There are no protocols for our customers – sometimes they may get shocked being served by a deaf staff at the counter, but that shock would quickly subside as our staff are confident in taking orders via other means (e.g. pointing to menu and making sure orders are made correctly through the other side of the screen).
Nadi: We do not label our staff at the cafe, so there is no “protocol” for the customers to follow. Some accommodations we have at our cafe are the visual aids all around, reminding staff of recipes and important tasks to do.
Besides extending the consideration of sustainability to people, you have also considered what sustainability means for the supply chain of your coffees, and for the environment. Can you elaborate on your sustainability efforts in ethically sourcing for coffee growers, and what other aspects of the value chain were made more sustainable in the ‘bean to cup’ process?
Wei Jie: The coffee supply chain involves multiple stakeholders from bean to cup. The industry as a whole is working to make this supply chain more transparent and more sustainable, by acknowledging the coffee growers’ efforts and paying them more equitable and sustainable incomes. As we enter this industry, we want to work with coffee partners who are also doing good at the start of this value chain. Hence, we started to import coffee on our own with partners who provide transparency of prices and the coffee growers whom they work with. By importing on our own, we shorten the supply chain and fewer middlemen are involved. However, this increases our costs as air and sea freight can be costly, especially in this Covid-19 pandemic. The usual coffee supply chain involves multiple stakeholders:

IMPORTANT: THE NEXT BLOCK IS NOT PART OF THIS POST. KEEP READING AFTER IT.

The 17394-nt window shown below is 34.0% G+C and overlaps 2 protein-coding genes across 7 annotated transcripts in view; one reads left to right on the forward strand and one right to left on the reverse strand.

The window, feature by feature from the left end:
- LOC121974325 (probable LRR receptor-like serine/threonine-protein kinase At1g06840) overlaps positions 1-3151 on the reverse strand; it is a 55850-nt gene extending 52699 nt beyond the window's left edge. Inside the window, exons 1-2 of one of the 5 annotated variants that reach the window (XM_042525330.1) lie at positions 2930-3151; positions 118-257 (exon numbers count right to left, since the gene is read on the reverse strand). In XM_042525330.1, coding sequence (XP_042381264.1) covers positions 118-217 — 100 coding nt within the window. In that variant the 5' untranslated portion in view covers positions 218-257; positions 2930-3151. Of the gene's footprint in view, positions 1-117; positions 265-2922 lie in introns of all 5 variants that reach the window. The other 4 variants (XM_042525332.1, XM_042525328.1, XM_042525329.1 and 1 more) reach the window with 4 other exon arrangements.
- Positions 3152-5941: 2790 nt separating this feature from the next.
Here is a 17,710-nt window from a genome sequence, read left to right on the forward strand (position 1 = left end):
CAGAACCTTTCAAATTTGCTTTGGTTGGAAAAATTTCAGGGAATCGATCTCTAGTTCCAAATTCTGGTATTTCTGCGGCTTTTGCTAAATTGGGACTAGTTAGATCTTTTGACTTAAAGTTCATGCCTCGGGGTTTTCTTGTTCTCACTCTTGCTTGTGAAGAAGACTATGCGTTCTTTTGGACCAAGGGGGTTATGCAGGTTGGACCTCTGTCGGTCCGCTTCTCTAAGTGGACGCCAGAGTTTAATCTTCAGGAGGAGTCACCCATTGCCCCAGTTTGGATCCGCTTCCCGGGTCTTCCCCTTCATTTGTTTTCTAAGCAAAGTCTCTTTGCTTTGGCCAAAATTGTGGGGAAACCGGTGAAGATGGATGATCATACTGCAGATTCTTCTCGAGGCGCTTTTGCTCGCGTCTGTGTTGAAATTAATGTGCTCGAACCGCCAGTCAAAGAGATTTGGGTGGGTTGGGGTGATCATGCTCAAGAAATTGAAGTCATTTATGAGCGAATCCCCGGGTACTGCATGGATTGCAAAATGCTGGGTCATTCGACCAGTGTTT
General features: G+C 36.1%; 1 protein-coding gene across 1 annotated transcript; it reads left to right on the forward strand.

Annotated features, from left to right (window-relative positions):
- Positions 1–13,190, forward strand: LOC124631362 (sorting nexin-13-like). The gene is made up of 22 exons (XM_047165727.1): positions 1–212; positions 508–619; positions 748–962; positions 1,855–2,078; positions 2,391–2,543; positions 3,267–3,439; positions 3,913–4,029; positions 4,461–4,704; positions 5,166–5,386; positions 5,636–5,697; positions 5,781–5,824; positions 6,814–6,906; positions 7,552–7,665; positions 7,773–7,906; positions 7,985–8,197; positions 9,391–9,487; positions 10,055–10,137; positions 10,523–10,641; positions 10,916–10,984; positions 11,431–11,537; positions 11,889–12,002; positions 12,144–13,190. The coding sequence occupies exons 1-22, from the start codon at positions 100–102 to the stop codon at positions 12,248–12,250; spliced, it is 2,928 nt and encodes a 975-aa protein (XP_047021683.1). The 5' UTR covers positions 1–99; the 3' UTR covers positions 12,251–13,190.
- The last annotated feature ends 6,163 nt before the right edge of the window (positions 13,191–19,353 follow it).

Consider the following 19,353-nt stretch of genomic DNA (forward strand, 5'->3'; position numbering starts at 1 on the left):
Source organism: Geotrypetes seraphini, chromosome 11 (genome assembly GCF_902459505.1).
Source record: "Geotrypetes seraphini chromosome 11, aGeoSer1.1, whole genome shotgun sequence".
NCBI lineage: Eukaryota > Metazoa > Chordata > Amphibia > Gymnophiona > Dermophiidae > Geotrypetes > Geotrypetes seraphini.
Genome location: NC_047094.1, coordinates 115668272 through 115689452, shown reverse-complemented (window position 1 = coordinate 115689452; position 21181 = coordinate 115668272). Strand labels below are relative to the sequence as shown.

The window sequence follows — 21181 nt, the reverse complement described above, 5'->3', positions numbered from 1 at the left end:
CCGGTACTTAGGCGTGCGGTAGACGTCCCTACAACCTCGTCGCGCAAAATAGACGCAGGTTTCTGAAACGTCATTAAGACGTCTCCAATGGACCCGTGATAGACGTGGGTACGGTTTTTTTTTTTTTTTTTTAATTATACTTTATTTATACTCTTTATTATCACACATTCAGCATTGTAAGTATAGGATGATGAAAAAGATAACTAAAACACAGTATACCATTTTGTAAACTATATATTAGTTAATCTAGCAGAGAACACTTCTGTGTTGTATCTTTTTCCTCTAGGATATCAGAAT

Our coffee supply chain is shortened as our coffee partner is the exporter and also manages multiple parts of the supply chain, while Foreword Coffee manages the import, roasting, and brewing at our cafes:
Nadi: We avoid the coffee commodities market and try to go as direct to the farms as possible – this enables farmers to charge more for their products and create a more sustainable livelihood for themselves.
At closer to the consumer end, we try to reduce our environmental footprint by using renewable materials like PLA, recycle where possible (we have tables from upcycled milk bottles) and encourage people to bring their own cups.
How has your background and education received from university sustained you in this enterprise? In what ways is the training and education that you received still contributing to your operations/ finances/ success today?
Wei Jie: I think my Psychology training has helped me a lot because the understanding of the human psyche is what makes me still do what I’m doing. I understand and see the potential in the human development of those with disabilities and special needs. I’ve studied developmental psychology, abnormal psychology, and even mental health disorders. My approach towards the business is a humanistic one, and that guided me to build a company culture with our people in the centre. Other than that, everything else is about learning how to learn, creating frameworks and structures, organising information and resources, being in tune with ourselves, and be self-aware of our thoughts and emotions, etc. All these are cross-disciplinary. Of course, I leave the finances to my trusty co-founder, Nadi, who knows numbers better than me, and everything else I can learn along the way.
Nadi: I studied Economics in NUS, which is essentially the study of choice under scarcity conditions – one of the first few topics taught is opportunity cost, and as an SME/Start-up with limited resources, this is especially pertinent and is something we are very cognizant about. Beyond the actual knowledge attained, I believe that university has taught me how to tackle large problems systematically and break down knowledge quicker.